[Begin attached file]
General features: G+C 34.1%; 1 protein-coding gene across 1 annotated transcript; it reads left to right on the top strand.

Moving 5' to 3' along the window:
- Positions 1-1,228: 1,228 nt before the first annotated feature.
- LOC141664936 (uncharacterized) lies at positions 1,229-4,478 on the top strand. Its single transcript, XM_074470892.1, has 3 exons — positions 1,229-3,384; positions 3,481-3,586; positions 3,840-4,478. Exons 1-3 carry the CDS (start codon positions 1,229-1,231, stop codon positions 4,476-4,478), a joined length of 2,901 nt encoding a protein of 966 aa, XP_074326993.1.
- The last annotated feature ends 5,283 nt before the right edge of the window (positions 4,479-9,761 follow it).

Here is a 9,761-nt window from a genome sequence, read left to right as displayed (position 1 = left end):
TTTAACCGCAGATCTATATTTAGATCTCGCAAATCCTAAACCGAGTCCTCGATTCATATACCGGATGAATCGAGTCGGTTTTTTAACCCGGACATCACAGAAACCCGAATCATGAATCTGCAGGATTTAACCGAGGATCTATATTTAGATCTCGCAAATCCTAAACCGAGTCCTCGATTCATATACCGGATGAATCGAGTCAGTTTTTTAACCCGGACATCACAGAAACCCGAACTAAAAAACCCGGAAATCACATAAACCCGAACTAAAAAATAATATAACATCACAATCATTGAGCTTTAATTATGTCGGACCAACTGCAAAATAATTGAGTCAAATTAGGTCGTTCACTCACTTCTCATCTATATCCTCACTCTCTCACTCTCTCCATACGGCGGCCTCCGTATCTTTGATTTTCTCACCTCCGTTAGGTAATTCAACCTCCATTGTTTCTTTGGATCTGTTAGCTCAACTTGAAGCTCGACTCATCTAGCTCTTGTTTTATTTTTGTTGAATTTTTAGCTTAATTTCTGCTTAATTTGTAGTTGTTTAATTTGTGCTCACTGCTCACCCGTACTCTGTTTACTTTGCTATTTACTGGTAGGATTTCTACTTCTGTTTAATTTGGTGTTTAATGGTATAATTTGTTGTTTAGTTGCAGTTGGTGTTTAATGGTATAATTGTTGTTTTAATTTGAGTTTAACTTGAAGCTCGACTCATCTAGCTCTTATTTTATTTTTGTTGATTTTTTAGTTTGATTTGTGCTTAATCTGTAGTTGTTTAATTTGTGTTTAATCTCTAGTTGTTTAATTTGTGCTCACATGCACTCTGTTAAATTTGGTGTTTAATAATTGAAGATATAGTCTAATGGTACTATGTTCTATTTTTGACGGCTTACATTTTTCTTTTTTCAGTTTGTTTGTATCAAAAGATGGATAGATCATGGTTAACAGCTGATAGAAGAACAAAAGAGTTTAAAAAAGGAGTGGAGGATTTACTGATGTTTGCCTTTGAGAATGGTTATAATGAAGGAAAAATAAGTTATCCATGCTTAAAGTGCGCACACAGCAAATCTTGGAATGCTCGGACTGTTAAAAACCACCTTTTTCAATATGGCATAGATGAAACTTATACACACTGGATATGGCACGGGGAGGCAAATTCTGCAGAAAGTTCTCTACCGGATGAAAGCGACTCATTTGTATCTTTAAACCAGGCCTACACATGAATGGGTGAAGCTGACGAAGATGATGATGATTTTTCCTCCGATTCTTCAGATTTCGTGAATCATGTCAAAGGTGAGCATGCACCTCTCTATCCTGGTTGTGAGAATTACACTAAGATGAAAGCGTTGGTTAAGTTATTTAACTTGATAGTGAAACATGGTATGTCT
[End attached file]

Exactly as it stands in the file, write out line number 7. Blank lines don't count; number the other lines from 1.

TTTAACCGCAGATCTATATTTAGATCTCGCAAATCCTAAACCGAGTCCTCGATTCATATACCGGATGAATCGAGTCGGTTTTTTAACCCGGACATCACAGAAACCCGAATCATGAATCTGCAGGATTTAACCGAGGATCTATATTTAGATCTCGCAAATCCTAAACCGAGTCCTCGATTCATATACCGGATGAATCGAGTCAGTTTTTTAACCCGGACATCACAGAAACCCGAACTAAAAAACCCGGAAATCACATAAACCCGAACTAAAAAATAATATAACATCACAATCATTGAGCTTTAATTATGTCGGACCAACTGCAAAATAATTGAGTCAAATTAGGTCGTTCACTCACTTCTCATCTATATCCTCACTCTCTCACTCTCTCCATACGGCGGCCTCCGTATCTTTGATTTTCTCACCTCCGTTAGGTAATTCAACCTCCATTGTTTCTTTGGATCTGTTAGCTCAACTTGAAGCTCGACTCATCTAGCTCTTGTTTTATTTTTGTTGAATTTTTAGCTTAATTTCTGCTTAATTTGTAGTTGTTTAATTTGTGCTCACTGCTCACCCGTACTCTGTTTACTTTGCTATTTACTGGTAGGATTTCTACTTCTGTTTAATTTGGTGTTTAATGGTATAATTTGTTGTTTAGTTGCAGTTGGTGTTTAATGGTATAATTGTTGTTTTAATTTGAGTTTAACTTGAAGCTCGACTCATCTAGCTCTTATTTTATTTTTGTTGATTTTTTAGTTTGATTTGTGCTTAATCTGTAGTTGTTTAATTTGTGTTTAATCTCTAGTTGTTTAATTTGTGCTCACATGCACTCTGTTAAATTTGGTGTTTAATAATTGAAGATATAGTCTAATGGTACTATGTTCTATTTTTGACGGCTTACATTTTTCTTTTTTCAGTTTGTTTGTATCAAAAGATGGATAGATCATGGTTAACAGCTGATAGAAGAACAAAAGAGTTTAAAAAAGGAGTGGAGGATTTACTGATGTTTGCCTTTGAGAATGGTTATAATGAAGGAAAAATAAGTTATCCATGCTTAAAGTGCGCACACAGCAAATCTTGGAATGCTCGGACTGTTAAAAACCACCTTTTTCAATATGGCATAGATGAAACTTATACACACTGGATATGGCACGGGGAGGCAAATTCTGCAGAAAGTTCTCTACCGGATGAAAGCGACTCATTTGTATCTTTAAACCAGGCCTACACATGAATGGGTGAAGCTGACGAAGATGATGATGATTTTTCCTCCGATTCTTCAGATTTCGTGAATCATGTCAAAGGTGAGCATGCACCTCTCTATCCTGGTTGTGAGAATTACACTAAGATGAAAGCGTTGGTTAAGTTATTTAACTTGATAGTGAAACATGGTATGTCT